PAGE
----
Facebook received reports in advance about the Kenosha Guard, a self-proclaimed militia that urged gun owners to “defend” Kenosha, Wisconsin against Black Lives Matter protesters on Tuesday. It chose not to do anything, according to a report by the Verge, until nine hours after one of the armed vigilantes that swarmed the streets of Kenosha shot three people.
Protesters have organized marches against police brutality in Kenosha every night since Sunday, when local police shot Jacob Blake in the back seven times, paralyzing him and sparking outrage nationwide. Similar to other demonstrations against police killings this year, authorities have launched a crackdown on the unrest with tear gas and rubber bullets. Numerous heavily armed men—apparently comprised mostly of right-wingers who had in some cases been warmly greeted by Kenosha police—have also shown up under the pretext of community defense to confront demonstrators. On early Wednesday morning, one of those men opened fire, killing two people and injuring another.
Police have arrested 17-year-old suspect Kyle Rittenhouse who, according to Milwaukee Journal Sentinel, self-identified as a militia member defending Kenosha against violence. Many of the armed individuals who descended on the city Tuesday night likely were drawn by the Kenosha Guard, which had created a Facebook event titled “Armed Citizens to Protect our Lives and Property” that was promoted by far-right sites like InfoWars and gathered thousands of RSVPs.
Kenosha Guards wrote in a post on the event page: “Any patriots willing to take up arms and defend out (sic) City tonight from the evil thugs? Nondoubt (sic) they are currently planning on the next part of the City to burn tonight!” Also present in recent nights were dozens of armed individuals affiliated with “Boogaloo,” loosely organized groups promoting the idea of a second U.S. civil war which have a major presence on Facebook.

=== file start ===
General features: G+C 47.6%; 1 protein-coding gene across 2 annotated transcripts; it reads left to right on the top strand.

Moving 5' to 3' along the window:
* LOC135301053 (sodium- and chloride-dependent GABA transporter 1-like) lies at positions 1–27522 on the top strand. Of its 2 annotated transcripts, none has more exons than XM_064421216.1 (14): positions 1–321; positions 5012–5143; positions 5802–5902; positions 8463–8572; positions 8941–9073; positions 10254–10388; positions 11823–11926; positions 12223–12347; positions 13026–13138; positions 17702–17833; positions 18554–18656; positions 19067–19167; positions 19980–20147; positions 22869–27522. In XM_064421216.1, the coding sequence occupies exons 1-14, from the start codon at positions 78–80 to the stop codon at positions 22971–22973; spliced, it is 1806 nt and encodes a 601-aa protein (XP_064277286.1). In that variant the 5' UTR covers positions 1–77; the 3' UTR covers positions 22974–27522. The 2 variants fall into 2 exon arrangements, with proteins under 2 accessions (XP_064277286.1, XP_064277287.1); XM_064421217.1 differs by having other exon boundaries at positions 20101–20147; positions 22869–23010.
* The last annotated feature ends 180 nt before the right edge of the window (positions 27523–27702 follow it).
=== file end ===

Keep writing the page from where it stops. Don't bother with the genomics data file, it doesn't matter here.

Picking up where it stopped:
It’s not clear whether Rittenhouse was responding to a call to action from either group or if he came to Kenosha entirely of his own volition, but Business Insider reported that witnesses said he appeared to be alone shortly before the shooting and that his Facebook and Instagram accounts had “Blue Lives Matter” banners. According to the Verge, at least two Facebook users said they reported the Kenosha Guard’s account and associated event for inciting violence. Both said they received responses from Facebook’s moderation team saying the Kenosha Guard did not violate the site’s community standards:
One user, who asked not to be identified by name, said she had reported the Kenosha Guards event in advance of the protest. Facebook moderators responded that the event itself was not in violation of platform policy, but specific comments could be reported for inciting violence. She reported a specific comment threatening to put nails in the tires of protestors’ cars, but it too was found to be within the bounds of Facebook policy.
“There were lots of comments like that in the event,” she says. “People talking about being ‘locked and loaded.’ People asking what types of weapons and people responding to ‘bring everything.’”
The other Facebook user told the Verge he reported the event because “I felt it had the possibility to end in violence, and it did.”
Facebook has since removed the Kenosha Guard page and the event, citing policies cracking down on far-right militias, QAnon conspiracy theorists, and anti-fascist groups it introduced earlier this month. A Facebook press release at the time said such pages, groups, and Instagram accounts “will be removed when they discuss potential violence,” though others would be downranked in search results and news feeds and removed from recommendation lists.
“While we will allow people to post content that supports these movements and groups, so long as they do not otherwise violate our content policies, we will restrict their ability to organize on our platform,” Facebook wrote.
It’s not clear whether Facebook views the explicitly stated intent of the Kenosha Guards event—to “take up arms and defend” the city—to in and of itself be a violation of its policies.
Facebook’s community standards prohibit “statements of intent or advocacy, calls to action, or aspirational or conditional statements” promoting bringing weaponry to locations “including but not limited to places of worship, educational facilities or polling places.” The language in the standards doesn’t mention protests or other mass gatherings—which would potentially affect a large number of other events, such as open carry events held by pro-gun rights groups or anti-social distancing rallies with ties to the gun industry. Facebook and its CEO Mark Zuckerberg have been especially sensitive to feverish assertions by Republican politicians and conservatives that it systematically stamps out and discriminates against right-wingers, treading lightly in recent years on policy issues that could lead to claims of anti-conservative bias.
Facebook didn’t immediately respond to Gizmodo’s request for comment, and we’ll update this story if we hear back.